Loop Back Test - Sticky?

One persistent question is “How do I perform a loop-back test?” There are countless variations on the forum and just as many replies of the form, “I searched for instructions but couldn’t find anything”. I think it is time to create easy to understand instructions and turn them into a sticky.

These are the instructions I’ve been providing…

  1. Disable the processor. The best option is to remove the processor from the board (with the power removed). If you cannot or would prefer not to remove the processor, connect a jumper wire between RESET and GND. This will hold the processor in reset preventing it from running.

  2. Jumper TX to RX.

  3. Apply power to the board. Connect the board to the computer. After a brief pause, Windows should produce a device insertion tone. Linux may or may not produce a device insertion tone; an entry will be added to the system.

  4. Start your favourite terminal application. Serial Monitor will work fine.

  5. Ensure your terminal application is connected to the correct serial port. The baud rate is irrelevant.

  6. Type. As you type, the characters should be echoed to the screen. Note: To send data, some terminal applications, like Serial Monitor, require pressing the Enter key or clicking a Send button.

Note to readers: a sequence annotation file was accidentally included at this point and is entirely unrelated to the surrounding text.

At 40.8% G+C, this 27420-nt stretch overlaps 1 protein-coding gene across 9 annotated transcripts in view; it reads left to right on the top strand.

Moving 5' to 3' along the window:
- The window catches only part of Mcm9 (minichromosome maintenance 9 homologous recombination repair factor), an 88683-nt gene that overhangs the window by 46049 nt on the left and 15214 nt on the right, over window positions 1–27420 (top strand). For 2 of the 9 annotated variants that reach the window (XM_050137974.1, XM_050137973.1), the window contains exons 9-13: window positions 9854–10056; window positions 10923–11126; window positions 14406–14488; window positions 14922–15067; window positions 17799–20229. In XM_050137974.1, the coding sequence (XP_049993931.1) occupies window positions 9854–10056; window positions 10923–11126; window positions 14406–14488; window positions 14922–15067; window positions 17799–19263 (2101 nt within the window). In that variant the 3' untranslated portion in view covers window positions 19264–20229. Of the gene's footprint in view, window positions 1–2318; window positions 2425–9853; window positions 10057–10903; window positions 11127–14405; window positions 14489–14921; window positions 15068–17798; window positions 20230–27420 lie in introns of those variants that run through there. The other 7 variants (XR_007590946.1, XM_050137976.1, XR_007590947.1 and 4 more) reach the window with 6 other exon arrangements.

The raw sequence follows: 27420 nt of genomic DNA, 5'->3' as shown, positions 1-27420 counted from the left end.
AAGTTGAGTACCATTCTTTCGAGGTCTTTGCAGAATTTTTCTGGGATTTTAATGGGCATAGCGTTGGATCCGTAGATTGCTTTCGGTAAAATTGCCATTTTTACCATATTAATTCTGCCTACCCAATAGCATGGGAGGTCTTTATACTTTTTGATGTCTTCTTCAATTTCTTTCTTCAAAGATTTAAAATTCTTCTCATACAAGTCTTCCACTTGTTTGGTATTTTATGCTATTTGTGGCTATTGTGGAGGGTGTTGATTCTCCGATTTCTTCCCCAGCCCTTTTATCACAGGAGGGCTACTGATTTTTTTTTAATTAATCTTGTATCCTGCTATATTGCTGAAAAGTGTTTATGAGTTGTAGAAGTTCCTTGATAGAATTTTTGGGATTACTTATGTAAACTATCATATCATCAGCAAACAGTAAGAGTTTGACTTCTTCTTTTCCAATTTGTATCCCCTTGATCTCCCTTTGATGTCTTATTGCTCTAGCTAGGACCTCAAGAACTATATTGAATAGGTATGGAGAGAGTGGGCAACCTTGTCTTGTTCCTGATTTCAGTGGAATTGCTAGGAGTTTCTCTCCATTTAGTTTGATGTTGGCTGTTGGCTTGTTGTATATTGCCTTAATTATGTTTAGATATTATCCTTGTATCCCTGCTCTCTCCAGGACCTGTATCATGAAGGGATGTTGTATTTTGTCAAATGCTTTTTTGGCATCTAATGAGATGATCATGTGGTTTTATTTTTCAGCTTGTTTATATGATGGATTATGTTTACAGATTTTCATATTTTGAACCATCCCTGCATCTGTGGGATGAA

Should “Loop Back Test Instructions” be made into a sticky?

In which forum section?

What should the instructions be?

Note that if your favorite terminal application is Serial Monitor then Step 6 should mention that you have to press Enter to send the text... It will echo as you type and then appear again when you press enter.

Thanks. Original post modified.

Anything else? Answers to the questions?

Yes please. Make it sticky.

It should be added to the troubleshooting guide as well. The playground also seems to lack a main category devoted to troubleshooting as well. If possible put it on the main page of arduino.cc as well ;-)

And if there's room on the PCB, why not add it to the bottom layer silkscreen as well?

Between steps 3 and 4 one might consider adding something about listening/checking for proper acknowledgment (the nice gong sound) that the PC detected a new USB device connection. A completely dead FTDI or 8u2 converter would fail at this step. Sometime I have them check the arduino IDE comm menu listing before and after plugging in the arduino to make sure a new comm port is created and displayed in the com port menu before proceeding to the serial monitor, to make sure they are selecting the proper comm number in the IDE or PC terminal application.

Lefty

@retrolefty: Thanks. What does Linux do to acknowledge a device insertion? MacOS?

[quote author=Coding Badly link=topic=67509.msg496477#msg496477 date=1311610673]

@retrolefty: Thanks. What does Linux do to acknowledge a device insertion? MacOS?

[/quote]

Don't have a clue, but I'm sure somone around here can tell us. ;)

Lefty

Re: linux

Unless it is a mass storage device (camera, sd-card, disk…) usually nothing at all. I can’t speak for ubuntu though. Of course it will be logged to system log, but the common user usually doesn’t care much about that.